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Good news for the Mekong

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Men fish on the Mekong River in Cambodia. The Mekong is home to some of the planet’s most unique and rare species. Hong Menea

Good news for the Mekong

Dear Editor,

World Wildlife Fund (WWF) was extremely pleased to hear recent comments from His Excellency Keo Rattanak, the director-general of Electricite du Cambodge (EDC), that he does not want to see the proposed Mekong River mainstream hydropower projects of Sambor and Stung Treng as part of the energy mix going forward.

The comments were made during an “Energy Vision” forum in Phnom Penh organised by the American Chamber of Commerce.

The comments were a welcome recognition of the immense value the free-flowing Mekong brings to Cambodia and the millions of people who rely on it for their livelihoods, fish catches and protein base.

The Mekong River is the defining geographic feature of Cambodia. Flowing south from the Lao border, it empties into a massive delta in Vietnam.

It hosts the world’s largest freshwater fishery and is home to some of the planet’s most unique and rare species, such as the critically endangered Irrawaddy dolphin and the Mekong giant catfish.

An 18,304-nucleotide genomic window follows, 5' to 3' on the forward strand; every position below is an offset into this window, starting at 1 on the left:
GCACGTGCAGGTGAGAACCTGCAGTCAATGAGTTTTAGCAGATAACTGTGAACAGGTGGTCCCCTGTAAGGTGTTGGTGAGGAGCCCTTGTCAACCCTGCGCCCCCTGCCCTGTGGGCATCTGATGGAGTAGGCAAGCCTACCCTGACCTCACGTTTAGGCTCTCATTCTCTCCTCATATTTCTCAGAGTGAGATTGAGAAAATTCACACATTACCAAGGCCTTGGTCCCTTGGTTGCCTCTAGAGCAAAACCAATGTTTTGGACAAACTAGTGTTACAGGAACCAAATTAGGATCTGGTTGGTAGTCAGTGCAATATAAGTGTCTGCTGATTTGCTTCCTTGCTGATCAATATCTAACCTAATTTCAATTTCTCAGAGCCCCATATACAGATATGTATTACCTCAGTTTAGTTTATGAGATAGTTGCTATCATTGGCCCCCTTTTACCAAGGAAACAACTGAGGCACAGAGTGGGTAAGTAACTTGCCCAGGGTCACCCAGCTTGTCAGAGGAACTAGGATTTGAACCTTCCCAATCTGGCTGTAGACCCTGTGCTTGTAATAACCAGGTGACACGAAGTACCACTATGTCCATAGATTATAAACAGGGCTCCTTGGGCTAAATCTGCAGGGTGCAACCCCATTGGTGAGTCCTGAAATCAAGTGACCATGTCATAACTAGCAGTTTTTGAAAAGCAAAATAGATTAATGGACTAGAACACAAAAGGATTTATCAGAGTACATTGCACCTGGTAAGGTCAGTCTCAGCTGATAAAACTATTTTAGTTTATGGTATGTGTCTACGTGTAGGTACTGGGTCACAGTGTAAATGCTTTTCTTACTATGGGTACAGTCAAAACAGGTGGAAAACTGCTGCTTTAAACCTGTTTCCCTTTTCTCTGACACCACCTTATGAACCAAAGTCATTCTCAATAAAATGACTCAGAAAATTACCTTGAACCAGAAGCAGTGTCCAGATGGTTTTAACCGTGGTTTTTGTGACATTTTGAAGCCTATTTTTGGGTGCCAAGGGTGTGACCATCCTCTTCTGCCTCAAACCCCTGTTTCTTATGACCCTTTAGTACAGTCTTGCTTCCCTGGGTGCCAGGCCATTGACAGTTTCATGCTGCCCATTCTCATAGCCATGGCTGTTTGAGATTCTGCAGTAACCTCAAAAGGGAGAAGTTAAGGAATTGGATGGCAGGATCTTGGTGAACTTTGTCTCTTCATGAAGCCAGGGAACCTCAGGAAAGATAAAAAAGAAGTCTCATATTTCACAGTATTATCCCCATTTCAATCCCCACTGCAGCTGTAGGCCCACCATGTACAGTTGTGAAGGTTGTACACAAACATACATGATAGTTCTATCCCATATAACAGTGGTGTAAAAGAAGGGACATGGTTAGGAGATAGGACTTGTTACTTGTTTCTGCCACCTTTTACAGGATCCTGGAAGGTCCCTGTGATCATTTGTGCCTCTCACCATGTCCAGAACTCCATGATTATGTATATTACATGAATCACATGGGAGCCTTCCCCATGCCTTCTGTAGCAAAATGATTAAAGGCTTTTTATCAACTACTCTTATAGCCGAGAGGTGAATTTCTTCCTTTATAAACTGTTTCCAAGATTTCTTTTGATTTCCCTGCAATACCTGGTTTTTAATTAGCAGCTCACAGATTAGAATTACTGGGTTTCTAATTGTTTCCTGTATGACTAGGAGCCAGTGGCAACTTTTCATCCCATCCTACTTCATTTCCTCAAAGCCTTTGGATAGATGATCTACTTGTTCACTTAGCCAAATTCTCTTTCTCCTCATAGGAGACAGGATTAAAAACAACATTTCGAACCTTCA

It is the longest river in Southeast Asia and second only to the Amazon in terms of fish biodiversity, home to over 1,100 freshwater species, with more discovered every year.

At present, the Lower Mekong south of the Lao border remains free-flowing. If the Cambodian section is blocked at any point by a large dam, there will be irreversible disturbance to hydrologic and ecosystem processes currently supporting the Lower Mekong and the Tonle Sap great lake.

Healthy free-flowing rivers deliver a number of critical ecosystem services.

They support freshwater fish stocks that improve food security for hundreds of millions of people, deliver sediment that supports agricultural productivity and keeps deltas above rising seas, mitigate the impact of extreme floods and droughts, and prevent loss of infrastructure and fields to erosion.

Instead of building mega dams like Sambor and Stung Treng, Cambodia should focus on sustainable renewable energy like solar power and wind to help meet its fast-growing energy needs.

Solar farms can be built quickly, closer to demand and at lower than ever costs. Large hydropower dams on the other hand are extremely costly, expensive to maintain and lead to destructive impacts on fisheries, biodiversity and communities.

A free-flowing Mekong River will enable millions of people depending on it to continue to sustain their livelihoods without any harm, and the biodiversity within the river can thrive for the benefit of many generations to come.

We applaud HE Keo Rattanak’s visionary comments and look forward to a solar-powered future for Cambodia.

Teak Seng,

WWF Cambodia country director

Send letters to: [email protected] or PO Box 146, Phnom Penh, Cambodia. The Post reserves the right to edit letters to a shorter length.The views expressed above are solely the author’s and do not reflect any positions taken by The Phnom Penh Post.

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